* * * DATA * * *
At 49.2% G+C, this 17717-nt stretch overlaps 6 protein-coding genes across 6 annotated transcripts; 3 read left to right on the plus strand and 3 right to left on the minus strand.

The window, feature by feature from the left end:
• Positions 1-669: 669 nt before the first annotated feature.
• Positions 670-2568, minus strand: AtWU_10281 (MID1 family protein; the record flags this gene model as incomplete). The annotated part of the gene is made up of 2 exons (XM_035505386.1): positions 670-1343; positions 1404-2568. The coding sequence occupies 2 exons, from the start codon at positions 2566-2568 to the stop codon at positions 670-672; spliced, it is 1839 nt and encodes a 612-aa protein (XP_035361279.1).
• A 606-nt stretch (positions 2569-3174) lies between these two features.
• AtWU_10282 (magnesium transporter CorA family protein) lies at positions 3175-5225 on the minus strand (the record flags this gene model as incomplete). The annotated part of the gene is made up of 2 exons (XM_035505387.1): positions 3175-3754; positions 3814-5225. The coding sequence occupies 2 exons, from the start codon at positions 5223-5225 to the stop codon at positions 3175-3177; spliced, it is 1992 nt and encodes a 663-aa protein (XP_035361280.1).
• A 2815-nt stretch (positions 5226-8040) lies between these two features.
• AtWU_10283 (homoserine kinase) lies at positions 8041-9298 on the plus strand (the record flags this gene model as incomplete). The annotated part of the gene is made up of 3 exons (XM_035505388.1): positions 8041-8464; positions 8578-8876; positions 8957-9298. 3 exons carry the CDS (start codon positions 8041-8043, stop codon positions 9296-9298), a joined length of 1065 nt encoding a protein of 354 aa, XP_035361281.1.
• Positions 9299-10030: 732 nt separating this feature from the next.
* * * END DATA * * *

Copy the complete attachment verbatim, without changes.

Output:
At 49.2% G+C, this 17717-nt stretch overlaps 6 protein-coding genes across 6 annotated transcripts; 3 read left to right on the plus strand and 3 right to left on the minus strand.

The window, feature by feature from the left end:
• Positions 1-669: 669 nt before the first annotated feature.
• Positions 670-2568, minus strand: AtWU_10281 (MID1 family protein; the record flags this gene model as incomplete). The annotated part of the gene is made up of 2 exons (XM_035505386.1): positions 670-1343; positions 1404-2568. The coding sequence occupies 2 exons, from the start codon at positions 2566-2568 to the stop codon at positions 670-672; spliced, it is 1839 nt and encodes a 612-aa protein (XP_035361279.1).
• A 606-nt stretch (positions 2569-3174) lies between these two features.
• AtWU_10282 (magnesium transporter CorA family protein) lies at positions 3175-5225 on the minus strand (the record flags this gene model as incomplete). The annotated part of the gene is made up of 2 exons (XM_035505387.1): positions 3175-3754; positions 3814-5225. The coding sequence occupies 2 exons, from the start codon at positions 5223-5225 to the stop codon at positions 3175-3177; spliced, it is 1992 nt and encodes a 663-aa protein (XP_035361280.1).
• A 2815-nt stretch (positions 5226-8040) lies between these two features.
• AtWU_10283 (homoserine kinase) lies at positions 8041-9298 on the plus strand (the record flags this gene model as incomplete). The annotated part of the gene is made up of 3 exons (XM_035505388.1): positions 8041-8464; positions 8578-8876; positions 8957-9298. 3 exons carry the CDS (start codon positions 8041-8043, stop codon positions 9296-9298), a joined length of 1065 nt encoding a protein of 354 aa, XP_035361281.1.
• Positions 9299-10030: 732 nt separating this feature from the next.